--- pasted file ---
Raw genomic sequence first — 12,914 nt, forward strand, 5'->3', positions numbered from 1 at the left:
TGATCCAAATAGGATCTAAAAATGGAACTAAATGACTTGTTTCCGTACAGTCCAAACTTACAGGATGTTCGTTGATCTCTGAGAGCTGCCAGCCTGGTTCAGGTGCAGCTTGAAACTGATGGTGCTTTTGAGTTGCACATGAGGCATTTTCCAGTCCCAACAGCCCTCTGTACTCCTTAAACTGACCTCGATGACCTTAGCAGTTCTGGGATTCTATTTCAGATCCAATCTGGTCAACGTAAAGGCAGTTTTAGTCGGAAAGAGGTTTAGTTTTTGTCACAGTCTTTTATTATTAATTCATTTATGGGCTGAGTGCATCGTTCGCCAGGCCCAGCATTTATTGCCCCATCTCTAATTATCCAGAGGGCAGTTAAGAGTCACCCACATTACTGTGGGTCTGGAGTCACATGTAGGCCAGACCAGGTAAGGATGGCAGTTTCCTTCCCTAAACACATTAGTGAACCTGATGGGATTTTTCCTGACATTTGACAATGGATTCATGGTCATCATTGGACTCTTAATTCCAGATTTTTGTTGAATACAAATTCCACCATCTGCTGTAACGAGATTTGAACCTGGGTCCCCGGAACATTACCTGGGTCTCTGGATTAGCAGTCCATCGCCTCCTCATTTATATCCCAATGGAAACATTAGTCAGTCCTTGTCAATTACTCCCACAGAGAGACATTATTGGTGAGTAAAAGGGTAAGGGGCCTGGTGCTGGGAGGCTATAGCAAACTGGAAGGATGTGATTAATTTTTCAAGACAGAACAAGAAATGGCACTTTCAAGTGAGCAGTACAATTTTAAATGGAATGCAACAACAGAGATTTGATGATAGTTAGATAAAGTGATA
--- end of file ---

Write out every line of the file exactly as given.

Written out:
Raw genomic sequence first — 12,914 nt, forward strand, 5'->3', positions numbered from 1 at the left:
TGATCCAAATAGGATCTAAAAATGGAACTAAATGACTTGTTTCCGTACAGTCCAAACTTACAGGATGTTCGTTGATCTCTGAGAGCTGCCAGCCTGGTTCAGGTGCAGCTTGAAACTGATGGTGCTTTTGAGTTGCACATGAGGCATTTTCCAGTCCCAACAGCCCTCTGTACTCCTTAAACTGACCTCGATGACCTTAGCAGTTCTGGGATTCTATTTCAGATCCAATCTGGTCAACGTAAAGGCAGTTTTAGTCGGAAAGAGGTTTAGTTTTTGTCACAGTCTTTTATTATTAATTCATTTATGGGCTGAGTGCATCGTTCGCCAGGCCCAGCATTTATTGCCCCATCTCTAATTATCCAGAGGGCAGTTAAGAGTCACCCACATTACTGTGGGTCTGGAGTCACATGTAGGCCAGACCAGGTAAGGATGGCAGTTTCCTTCCCTAAACACATTAGTGAACCTGATGGGATTTTTCCTGACATTTGACAATGGATTCATGGTCATCATTGGACTCTTAATTCCAGATTTTTGTTGAATACAAATTCCACCATCTGCTGTAACGAGATTTGAACCTGGGTCCCCGGAACATTACCTGGGTCTCTGGATTAGCAGTCCATCGCCTCCTCATTTATATCCCAATGGAAACATTAGTCAGTCCTTGTCAATTACTCCCACAGAGAGACATTATTGGTGAGTAAAAGGGTAAGGGGCCTGGTGCTGGGAGGCTATAGCAAACTGGAAGGATGTGATTAATTTTTCAAGACAGAACAAGAAATGGCACTTTCAAGTGAGCAGTACAATTTTAAATGGAATGCAACAACAGAGATTTGATGATAGTTAGATAAAGTGATA